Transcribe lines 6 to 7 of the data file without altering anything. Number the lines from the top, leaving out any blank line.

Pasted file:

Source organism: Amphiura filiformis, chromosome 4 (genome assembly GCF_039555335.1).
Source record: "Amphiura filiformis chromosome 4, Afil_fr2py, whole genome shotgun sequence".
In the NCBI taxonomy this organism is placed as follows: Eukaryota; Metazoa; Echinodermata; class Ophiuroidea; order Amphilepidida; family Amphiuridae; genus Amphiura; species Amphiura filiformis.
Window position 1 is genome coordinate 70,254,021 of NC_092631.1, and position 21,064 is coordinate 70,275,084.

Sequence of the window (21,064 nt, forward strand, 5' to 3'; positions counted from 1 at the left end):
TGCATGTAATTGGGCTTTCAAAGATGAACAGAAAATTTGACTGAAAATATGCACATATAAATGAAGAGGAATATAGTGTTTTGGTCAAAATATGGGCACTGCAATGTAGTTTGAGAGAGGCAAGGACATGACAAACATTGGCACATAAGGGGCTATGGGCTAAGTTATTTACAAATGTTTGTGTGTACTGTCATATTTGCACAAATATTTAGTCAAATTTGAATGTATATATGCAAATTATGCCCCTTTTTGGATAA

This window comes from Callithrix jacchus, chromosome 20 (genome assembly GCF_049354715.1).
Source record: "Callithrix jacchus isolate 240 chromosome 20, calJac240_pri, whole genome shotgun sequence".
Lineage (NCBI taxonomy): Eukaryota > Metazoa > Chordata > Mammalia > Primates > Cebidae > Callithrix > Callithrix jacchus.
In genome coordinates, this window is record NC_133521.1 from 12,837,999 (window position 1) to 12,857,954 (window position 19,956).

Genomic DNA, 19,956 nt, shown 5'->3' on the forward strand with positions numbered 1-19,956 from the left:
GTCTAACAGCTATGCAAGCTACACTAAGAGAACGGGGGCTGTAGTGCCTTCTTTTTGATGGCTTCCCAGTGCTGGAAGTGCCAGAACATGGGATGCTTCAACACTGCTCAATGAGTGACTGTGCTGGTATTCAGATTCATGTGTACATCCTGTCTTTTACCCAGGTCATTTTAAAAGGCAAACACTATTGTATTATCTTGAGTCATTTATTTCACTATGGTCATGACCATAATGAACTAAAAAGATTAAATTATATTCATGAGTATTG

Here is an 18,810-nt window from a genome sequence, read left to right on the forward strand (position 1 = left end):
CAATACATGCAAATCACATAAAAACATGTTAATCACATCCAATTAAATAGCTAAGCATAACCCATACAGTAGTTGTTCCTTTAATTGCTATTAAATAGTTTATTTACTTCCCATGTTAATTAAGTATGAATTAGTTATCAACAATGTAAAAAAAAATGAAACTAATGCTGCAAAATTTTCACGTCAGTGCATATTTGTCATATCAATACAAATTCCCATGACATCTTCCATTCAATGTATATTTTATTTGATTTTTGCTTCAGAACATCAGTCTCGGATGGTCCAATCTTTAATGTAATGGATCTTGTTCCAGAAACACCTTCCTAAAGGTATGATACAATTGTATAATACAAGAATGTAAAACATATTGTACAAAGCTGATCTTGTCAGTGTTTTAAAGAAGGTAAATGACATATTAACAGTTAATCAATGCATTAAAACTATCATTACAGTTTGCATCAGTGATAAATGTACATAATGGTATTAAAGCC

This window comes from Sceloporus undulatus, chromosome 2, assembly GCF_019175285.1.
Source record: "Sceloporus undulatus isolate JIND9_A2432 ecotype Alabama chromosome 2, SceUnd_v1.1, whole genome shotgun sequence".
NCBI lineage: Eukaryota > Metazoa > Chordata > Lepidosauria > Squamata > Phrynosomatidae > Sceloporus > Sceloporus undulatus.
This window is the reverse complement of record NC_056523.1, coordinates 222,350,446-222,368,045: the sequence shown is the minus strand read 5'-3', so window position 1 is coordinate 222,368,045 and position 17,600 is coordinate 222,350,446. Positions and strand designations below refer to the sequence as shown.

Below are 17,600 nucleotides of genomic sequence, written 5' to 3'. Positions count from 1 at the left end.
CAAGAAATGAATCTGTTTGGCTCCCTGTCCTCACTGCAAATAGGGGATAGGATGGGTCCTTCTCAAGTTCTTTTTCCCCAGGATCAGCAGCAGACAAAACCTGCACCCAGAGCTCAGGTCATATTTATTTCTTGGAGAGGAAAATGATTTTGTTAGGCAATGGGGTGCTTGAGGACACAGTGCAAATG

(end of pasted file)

TGCATGTAATTGGGCTTTCAAAGATGAACAGAAAATTTGACTGAAAATATGCACATATAAATGAAGAGGAATATAGTGTTTTGGTCAAAATATGGGCACTGCAATGTAGTTTGAGAGAGGCAAGGACATGACAAACATTGGCACATAAGGGGCTATGGGCTAAGTTATTTACAAATGTTTGTGTGTACTGTCATATTTGCACAAATATTTAGTCAAATTTGAATGTATATATGCAAATTATGCCCCTTTTTGGATAA

This window comes from Callithrix jacchus, chromosome 20 (genome assembly GCF_049354715.1).